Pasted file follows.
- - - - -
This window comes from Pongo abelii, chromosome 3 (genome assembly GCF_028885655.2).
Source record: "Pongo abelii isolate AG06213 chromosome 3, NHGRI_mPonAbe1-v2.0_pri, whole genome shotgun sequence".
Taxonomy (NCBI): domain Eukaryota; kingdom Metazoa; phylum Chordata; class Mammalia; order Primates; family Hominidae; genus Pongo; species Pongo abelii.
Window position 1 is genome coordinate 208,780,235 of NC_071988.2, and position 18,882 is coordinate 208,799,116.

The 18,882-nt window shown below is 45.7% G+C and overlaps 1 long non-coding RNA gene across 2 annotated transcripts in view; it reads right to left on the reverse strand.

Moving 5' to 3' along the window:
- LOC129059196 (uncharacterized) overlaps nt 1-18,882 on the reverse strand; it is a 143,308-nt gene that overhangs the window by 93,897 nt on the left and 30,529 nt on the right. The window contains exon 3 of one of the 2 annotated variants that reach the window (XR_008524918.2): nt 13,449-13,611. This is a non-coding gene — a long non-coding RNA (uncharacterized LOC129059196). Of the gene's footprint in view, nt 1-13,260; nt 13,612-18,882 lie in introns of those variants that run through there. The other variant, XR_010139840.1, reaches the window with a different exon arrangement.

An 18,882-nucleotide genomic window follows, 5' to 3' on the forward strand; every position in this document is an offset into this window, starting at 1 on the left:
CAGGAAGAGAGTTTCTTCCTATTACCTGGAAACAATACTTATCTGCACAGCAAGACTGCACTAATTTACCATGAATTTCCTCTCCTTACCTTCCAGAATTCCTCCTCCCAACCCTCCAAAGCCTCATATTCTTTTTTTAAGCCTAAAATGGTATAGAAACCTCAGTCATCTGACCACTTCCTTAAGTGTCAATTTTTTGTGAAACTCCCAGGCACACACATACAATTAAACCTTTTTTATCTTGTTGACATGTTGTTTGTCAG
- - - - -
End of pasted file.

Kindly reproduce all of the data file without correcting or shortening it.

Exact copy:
This window comes from Pongo abelii, chromosome 3 (genome assembly GCF_028885655.2).
Source record: "Pongo abelii isolate AG06213 chromosome 3, NHGRI_mPonAbe1-v2.0_pri, whole genome shotgun sequence".
Taxonomy (NCBI): domain Eukaryota; kingdom Metazoa; phylum Chordata; class Mammalia; order Primates; family Hominidae; genus Pongo; species Pongo abelii.
Window position 1 is genome coordinate 208,780,235 of NC_071988.2, and position 18,882 is coordinate 208,799,116.

The 18,882-nt window shown below is 45.7% G+C and overlaps 1 long non-coding RNA gene across 2 annotated transcripts in view; it reads right to left on the reverse strand.

Moving 5' to 3' along the window:
- LOC129059196 (uncharacterized) overlaps nt 1-18,882 on the reverse strand; it is a 143,308-nt gene that overhangs the window by 93,897 nt on the left and 30,529 nt on the right. The window contains exon 3 of one of the 2 annotated variants that reach the window (XR_008524918.2): nt 13,449-13,611. This is a non-coding gene — a long non-coding RNA (uncharacterized LOC129059196). Of the gene's footprint in view, nt 1-13,260; nt 13,612-18,882 lie in introns of those variants that run through there. The other variant, XR_010139840.1, reaches the window with a different exon arrangement.

An 18,882-nucleotide genomic window follows, 5' to 3' on the forward strand; every position in this document is an offset into this window, starting at 1 on the left:
CAGGAAGAGAGTTTCTTCCTATTACCTGGAAACAATACTTATCTGCACAGCAAGACTGCACTAATTTACCATGAATTTCCTCTCCTTACCTTCCAGAATTCCTCCTCCCAACCCTCCAAAGCCTCATATTCTTTTTTTAAGCCTAAAATGGTATAGAAACCTCAGTCATCTGACCACTTCCTTAAGTGTCAATTTTTTGTGAAACTCCCAGGCACACACATACAATTAAACCTTTTTTATCTTGTTGACATGTTGTTTGTCAG